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Editorial Reviews



It's so important to have a catchy review on the front and/or back cover of your 'soon to be published' or 'recently published' book. And, of course, on your Amazon Book Page under Editorial Reviews.

Click on the book title links below to see some of the editorial reviews we have organised for authors. If you would like us to organise a review for you, simply click here.

THE DUNG BEETLES OF LIBERIA

By Daniel V Meier Jr




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A WISHING SHELF BOOK REVIEW
10th Oct 2019

TITLE: THE DUNG BEETLES OF LIBERIA, A Novel Based on True Events
Author: Daniel V Meier Jr
Star Rating: 4 stars

‘Perfect for anybody who enjoys a gritty thriller and a little African history too.’ A ‘Wishing Shelf’ Book Review

REVIEW
Firstly, I must say the title is excellent. There’s nothing better than a cleverly thought-out, enticing title that’s sort of ‘out of the box’. A wonderful title like this suggests to me the book is going to be pretty wonderful too. And I’m delighted to say, it is!
So, let’s begin with the plot. Basically, the story follows a young man who, in the 1960s, suddenly jets of to Africa to work as a pilot. What follows is a well-plotted mix of oddball characters and a lot of (very) short take offs and landings. Ken, the (sort of) hero of the story is in many ways not a hero at all. In fact, in many ways, he’s a bit of a selfish git. But he’s on a steep learning curve in this well-paced novel. There’s a long, long list of elements to this story, from political bribery to falling in love, from the Cold War to drinking and flying. And it’s all written with a gold-tipped pen.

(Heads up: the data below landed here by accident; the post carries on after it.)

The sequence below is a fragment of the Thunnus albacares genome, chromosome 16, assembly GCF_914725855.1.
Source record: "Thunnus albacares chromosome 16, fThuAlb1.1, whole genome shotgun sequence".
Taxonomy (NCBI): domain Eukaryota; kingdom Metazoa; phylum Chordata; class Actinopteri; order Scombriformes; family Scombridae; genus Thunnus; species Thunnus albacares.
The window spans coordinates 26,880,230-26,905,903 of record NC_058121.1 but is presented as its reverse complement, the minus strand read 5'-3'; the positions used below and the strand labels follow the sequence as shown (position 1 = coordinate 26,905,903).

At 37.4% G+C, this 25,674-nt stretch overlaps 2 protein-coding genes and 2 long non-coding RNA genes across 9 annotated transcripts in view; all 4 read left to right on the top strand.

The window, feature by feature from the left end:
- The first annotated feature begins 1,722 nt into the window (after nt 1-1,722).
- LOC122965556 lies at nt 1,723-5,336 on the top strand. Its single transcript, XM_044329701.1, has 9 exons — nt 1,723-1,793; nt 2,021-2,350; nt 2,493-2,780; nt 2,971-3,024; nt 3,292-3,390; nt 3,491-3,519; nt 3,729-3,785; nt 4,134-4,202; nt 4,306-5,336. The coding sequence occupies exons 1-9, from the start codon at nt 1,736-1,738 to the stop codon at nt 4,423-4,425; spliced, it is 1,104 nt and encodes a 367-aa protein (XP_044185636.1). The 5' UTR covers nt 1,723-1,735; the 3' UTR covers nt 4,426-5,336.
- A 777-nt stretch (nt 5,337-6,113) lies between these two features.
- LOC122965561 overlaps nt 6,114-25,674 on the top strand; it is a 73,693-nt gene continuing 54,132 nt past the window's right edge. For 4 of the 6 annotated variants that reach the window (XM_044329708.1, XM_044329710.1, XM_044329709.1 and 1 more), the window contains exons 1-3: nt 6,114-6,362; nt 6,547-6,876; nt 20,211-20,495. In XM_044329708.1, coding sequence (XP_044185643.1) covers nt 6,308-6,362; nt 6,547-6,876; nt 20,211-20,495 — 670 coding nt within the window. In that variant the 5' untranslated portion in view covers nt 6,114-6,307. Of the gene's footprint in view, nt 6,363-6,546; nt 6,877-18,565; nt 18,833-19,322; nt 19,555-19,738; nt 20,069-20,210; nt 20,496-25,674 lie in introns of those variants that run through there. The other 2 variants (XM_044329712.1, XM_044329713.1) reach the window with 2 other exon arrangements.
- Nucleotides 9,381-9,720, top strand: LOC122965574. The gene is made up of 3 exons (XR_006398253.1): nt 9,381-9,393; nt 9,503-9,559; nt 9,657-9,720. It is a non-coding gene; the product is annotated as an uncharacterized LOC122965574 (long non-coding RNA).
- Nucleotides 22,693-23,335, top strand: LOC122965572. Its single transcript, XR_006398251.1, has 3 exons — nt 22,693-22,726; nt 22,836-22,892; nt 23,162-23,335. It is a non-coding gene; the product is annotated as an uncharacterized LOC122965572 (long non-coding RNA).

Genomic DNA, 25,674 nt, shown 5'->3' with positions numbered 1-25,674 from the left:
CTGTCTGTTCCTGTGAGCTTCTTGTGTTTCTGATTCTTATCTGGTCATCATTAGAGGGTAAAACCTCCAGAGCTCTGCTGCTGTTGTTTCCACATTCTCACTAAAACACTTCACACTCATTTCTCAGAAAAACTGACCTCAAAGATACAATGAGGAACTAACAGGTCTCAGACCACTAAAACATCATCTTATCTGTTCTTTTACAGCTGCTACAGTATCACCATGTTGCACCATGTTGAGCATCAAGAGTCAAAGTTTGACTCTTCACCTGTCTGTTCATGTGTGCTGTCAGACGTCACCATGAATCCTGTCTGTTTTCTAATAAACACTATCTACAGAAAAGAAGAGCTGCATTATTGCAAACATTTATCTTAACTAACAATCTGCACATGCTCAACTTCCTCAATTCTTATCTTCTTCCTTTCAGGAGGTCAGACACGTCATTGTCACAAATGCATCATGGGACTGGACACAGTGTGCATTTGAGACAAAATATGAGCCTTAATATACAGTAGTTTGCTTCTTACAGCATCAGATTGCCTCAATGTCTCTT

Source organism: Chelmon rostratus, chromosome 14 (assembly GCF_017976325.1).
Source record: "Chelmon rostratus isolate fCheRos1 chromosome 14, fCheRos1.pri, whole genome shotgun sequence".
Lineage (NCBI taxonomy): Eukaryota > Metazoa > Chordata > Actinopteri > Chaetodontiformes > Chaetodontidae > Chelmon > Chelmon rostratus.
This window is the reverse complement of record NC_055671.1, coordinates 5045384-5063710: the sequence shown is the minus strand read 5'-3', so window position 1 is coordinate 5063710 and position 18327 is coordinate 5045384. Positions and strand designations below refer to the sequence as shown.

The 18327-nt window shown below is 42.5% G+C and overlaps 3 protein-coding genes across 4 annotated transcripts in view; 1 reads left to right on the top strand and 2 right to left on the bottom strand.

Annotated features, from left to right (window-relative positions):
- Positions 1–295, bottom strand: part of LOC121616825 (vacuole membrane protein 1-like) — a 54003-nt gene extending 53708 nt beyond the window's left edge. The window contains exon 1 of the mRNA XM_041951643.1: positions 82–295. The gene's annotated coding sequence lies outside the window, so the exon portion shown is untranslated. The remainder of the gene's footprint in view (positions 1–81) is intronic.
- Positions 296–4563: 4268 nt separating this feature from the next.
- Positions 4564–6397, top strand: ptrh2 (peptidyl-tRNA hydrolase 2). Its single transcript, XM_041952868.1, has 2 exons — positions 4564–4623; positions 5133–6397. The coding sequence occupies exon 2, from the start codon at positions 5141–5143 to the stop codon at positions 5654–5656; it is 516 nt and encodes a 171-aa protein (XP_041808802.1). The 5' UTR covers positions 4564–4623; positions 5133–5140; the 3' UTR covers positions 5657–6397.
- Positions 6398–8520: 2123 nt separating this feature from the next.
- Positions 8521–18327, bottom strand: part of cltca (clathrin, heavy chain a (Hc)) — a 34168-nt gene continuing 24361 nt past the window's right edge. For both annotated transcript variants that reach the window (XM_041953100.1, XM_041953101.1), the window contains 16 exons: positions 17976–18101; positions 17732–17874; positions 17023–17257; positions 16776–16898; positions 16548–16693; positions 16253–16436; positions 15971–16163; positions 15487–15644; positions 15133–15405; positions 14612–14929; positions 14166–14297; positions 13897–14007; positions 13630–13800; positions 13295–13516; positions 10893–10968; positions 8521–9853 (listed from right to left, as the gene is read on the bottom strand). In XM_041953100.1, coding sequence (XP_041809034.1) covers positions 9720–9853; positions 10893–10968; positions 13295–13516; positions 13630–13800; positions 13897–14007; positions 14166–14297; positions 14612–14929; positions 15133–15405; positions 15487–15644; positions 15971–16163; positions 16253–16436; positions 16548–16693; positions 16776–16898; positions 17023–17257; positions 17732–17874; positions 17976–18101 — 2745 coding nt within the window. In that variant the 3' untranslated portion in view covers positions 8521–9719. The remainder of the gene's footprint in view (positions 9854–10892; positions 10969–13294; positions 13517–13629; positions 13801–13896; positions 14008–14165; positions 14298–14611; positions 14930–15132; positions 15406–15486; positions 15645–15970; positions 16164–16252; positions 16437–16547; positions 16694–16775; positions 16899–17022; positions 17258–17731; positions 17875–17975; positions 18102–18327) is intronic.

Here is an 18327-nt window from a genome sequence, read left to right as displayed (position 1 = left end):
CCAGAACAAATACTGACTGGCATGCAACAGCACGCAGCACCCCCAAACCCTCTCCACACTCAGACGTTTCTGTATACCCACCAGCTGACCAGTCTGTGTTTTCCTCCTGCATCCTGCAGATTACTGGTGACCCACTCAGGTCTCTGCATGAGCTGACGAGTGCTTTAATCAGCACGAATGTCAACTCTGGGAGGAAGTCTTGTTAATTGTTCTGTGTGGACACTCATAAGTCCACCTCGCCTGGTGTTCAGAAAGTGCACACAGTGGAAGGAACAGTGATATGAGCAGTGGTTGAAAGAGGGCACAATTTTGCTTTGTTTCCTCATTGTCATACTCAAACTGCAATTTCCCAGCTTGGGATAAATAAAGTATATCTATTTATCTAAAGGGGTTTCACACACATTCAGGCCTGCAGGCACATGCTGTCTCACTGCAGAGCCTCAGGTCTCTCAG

As it happens, I’m a pilot myself with thousands of hours in my logbook. So I very much enjoyed the ‘flying’ elements to the story. And, from what I remember, the author’s got it right in terms of the technical aspects of flying and the way a pilot feels when he/she is trying to put the plane down on a short strip of runway.
In all all, this is a fun, exciting, often unpredictable adventure. The writing is pacey with a good mix of ‘showing the setting’ and ‘keep things moving’. Personally, I felt the author was most comfortable with the flying parts, and not so much on any love interest Ken had or, indeed, the growing political problems of the country. But there’s plenty in here to keep any reader interested, particularly if they have an interest in African history and also happen to enjoy a thrilling, often gritty adventure.
Enjoy!
A ‘Wishing Shelf’ Book Review
www.thewsa.co.uk

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